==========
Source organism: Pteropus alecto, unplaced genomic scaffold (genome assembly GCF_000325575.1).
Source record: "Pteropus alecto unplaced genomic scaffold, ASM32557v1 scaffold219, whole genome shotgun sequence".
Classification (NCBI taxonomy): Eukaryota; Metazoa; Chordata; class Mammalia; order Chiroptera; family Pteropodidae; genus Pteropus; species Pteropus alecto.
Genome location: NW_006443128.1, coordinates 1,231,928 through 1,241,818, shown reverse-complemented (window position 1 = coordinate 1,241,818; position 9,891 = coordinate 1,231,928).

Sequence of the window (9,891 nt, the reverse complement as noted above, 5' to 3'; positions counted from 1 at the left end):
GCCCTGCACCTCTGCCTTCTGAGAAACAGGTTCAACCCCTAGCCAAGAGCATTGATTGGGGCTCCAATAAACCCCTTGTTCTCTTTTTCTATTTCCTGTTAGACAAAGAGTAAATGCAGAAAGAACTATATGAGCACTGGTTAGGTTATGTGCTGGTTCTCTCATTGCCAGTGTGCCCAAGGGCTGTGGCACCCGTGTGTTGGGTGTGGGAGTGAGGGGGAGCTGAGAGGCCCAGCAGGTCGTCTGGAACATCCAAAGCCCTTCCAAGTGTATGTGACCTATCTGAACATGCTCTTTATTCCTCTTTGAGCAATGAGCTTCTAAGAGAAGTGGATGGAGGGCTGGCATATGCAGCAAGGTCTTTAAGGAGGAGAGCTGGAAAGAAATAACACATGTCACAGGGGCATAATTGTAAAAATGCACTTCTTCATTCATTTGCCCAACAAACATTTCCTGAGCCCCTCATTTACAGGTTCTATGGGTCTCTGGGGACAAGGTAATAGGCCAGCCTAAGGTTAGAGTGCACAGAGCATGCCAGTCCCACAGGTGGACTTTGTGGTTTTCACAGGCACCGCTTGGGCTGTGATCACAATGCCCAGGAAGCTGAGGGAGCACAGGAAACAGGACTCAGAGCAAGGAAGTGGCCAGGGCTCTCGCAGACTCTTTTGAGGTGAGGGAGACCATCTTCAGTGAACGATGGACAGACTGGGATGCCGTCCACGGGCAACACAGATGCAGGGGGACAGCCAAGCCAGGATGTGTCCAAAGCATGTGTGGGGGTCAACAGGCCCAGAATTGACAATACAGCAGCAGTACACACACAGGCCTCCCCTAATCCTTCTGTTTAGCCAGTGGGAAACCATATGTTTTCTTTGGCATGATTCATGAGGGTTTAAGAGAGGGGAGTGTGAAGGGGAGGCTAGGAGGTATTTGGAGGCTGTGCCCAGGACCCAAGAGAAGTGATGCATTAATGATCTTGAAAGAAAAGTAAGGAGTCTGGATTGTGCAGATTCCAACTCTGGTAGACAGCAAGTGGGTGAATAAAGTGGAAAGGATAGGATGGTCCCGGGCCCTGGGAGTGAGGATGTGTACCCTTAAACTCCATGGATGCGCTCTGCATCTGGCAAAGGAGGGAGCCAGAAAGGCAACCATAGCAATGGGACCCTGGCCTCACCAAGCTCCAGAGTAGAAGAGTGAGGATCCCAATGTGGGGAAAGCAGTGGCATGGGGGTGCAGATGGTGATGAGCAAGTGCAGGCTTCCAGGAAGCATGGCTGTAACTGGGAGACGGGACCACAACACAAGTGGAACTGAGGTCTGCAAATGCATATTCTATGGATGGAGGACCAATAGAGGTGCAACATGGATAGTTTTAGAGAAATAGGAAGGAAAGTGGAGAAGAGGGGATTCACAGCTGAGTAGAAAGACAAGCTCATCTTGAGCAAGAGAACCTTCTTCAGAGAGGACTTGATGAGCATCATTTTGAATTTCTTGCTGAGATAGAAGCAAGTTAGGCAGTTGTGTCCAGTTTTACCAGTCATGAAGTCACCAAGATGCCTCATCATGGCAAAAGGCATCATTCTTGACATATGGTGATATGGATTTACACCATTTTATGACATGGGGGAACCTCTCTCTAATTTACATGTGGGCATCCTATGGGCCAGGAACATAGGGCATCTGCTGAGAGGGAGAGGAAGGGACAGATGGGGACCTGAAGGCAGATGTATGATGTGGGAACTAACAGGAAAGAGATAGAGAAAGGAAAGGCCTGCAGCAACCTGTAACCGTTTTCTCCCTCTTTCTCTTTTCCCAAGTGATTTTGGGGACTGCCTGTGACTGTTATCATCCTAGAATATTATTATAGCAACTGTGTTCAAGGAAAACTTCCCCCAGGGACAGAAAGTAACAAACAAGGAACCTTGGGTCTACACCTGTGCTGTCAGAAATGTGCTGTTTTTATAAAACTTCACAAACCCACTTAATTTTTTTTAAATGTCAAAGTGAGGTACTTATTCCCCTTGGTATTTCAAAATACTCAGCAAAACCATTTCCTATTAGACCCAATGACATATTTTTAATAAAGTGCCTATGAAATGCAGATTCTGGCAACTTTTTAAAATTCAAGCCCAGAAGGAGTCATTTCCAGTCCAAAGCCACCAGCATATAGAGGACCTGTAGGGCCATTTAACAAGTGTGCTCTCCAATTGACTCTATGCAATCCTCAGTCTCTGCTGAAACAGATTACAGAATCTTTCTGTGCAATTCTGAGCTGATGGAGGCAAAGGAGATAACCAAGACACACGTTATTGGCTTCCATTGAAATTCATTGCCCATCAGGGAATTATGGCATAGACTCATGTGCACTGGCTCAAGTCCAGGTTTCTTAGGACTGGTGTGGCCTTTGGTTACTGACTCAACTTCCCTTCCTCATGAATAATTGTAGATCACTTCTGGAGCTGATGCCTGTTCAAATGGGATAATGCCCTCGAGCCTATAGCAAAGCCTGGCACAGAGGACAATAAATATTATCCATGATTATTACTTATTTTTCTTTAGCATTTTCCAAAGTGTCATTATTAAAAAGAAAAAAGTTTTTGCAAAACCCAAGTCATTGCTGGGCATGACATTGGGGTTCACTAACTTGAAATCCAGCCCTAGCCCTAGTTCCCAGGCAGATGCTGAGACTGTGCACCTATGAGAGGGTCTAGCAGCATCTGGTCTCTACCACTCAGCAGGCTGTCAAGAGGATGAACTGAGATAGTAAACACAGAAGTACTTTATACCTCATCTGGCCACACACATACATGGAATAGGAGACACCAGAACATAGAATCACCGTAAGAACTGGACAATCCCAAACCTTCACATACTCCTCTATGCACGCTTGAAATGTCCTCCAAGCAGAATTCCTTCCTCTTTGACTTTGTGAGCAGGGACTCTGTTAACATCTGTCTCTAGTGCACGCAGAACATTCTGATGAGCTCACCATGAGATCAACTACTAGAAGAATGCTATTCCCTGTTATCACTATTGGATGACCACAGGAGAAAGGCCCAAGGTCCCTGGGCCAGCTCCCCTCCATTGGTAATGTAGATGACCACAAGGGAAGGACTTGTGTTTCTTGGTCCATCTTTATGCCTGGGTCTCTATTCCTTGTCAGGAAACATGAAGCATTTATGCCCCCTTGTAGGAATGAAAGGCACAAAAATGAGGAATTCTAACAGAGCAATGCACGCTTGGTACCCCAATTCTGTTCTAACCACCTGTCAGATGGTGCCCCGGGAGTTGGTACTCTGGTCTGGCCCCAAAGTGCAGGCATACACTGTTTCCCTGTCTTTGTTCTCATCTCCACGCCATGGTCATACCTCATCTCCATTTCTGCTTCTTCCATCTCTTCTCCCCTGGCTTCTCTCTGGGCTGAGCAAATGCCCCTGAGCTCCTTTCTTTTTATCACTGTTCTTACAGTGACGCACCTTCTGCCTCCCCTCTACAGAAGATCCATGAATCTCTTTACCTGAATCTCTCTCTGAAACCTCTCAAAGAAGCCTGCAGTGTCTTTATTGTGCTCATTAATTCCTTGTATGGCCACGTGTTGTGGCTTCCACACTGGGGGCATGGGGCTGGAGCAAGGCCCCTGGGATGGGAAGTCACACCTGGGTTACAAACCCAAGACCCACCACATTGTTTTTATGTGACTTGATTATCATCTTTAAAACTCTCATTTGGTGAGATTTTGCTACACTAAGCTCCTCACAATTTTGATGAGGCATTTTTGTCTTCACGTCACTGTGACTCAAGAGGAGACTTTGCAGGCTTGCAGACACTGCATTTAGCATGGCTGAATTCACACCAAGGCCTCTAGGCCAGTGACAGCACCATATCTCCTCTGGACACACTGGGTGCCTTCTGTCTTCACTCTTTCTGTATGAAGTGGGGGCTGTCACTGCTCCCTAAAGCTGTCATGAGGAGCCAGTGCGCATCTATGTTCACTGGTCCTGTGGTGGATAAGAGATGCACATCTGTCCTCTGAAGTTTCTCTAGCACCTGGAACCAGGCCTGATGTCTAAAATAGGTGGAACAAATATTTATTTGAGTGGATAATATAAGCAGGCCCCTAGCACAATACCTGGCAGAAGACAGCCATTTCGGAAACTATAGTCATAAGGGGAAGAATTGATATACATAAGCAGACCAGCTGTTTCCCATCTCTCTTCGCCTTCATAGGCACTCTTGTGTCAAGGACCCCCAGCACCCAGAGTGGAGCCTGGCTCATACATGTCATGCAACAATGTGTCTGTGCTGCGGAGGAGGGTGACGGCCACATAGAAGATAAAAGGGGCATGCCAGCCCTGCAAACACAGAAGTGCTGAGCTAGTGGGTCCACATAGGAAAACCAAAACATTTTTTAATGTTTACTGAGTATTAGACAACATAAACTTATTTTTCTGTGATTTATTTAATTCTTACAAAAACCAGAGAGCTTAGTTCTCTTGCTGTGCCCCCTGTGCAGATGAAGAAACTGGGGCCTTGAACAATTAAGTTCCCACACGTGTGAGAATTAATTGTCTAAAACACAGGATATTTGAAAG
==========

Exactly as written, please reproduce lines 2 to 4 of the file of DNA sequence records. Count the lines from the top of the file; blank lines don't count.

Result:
Source record: "Pteropus alecto unplaced genomic scaffold, ASM32557v1 scaffold219, whole genome shotgun sequence".
Classification (NCBI taxonomy): Eukaryota; Metazoa; Chordata; class Mammalia; order Chiroptera; family Pteropodidae; genus Pteropus; species Pteropus alecto.
Genome location: NW_006443128.1, coordinates 1,231,928 through 1,241,818, shown reverse-complemented (window position 1 = coordinate 1,241,818; position 9,891 = coordinate 1,231,928).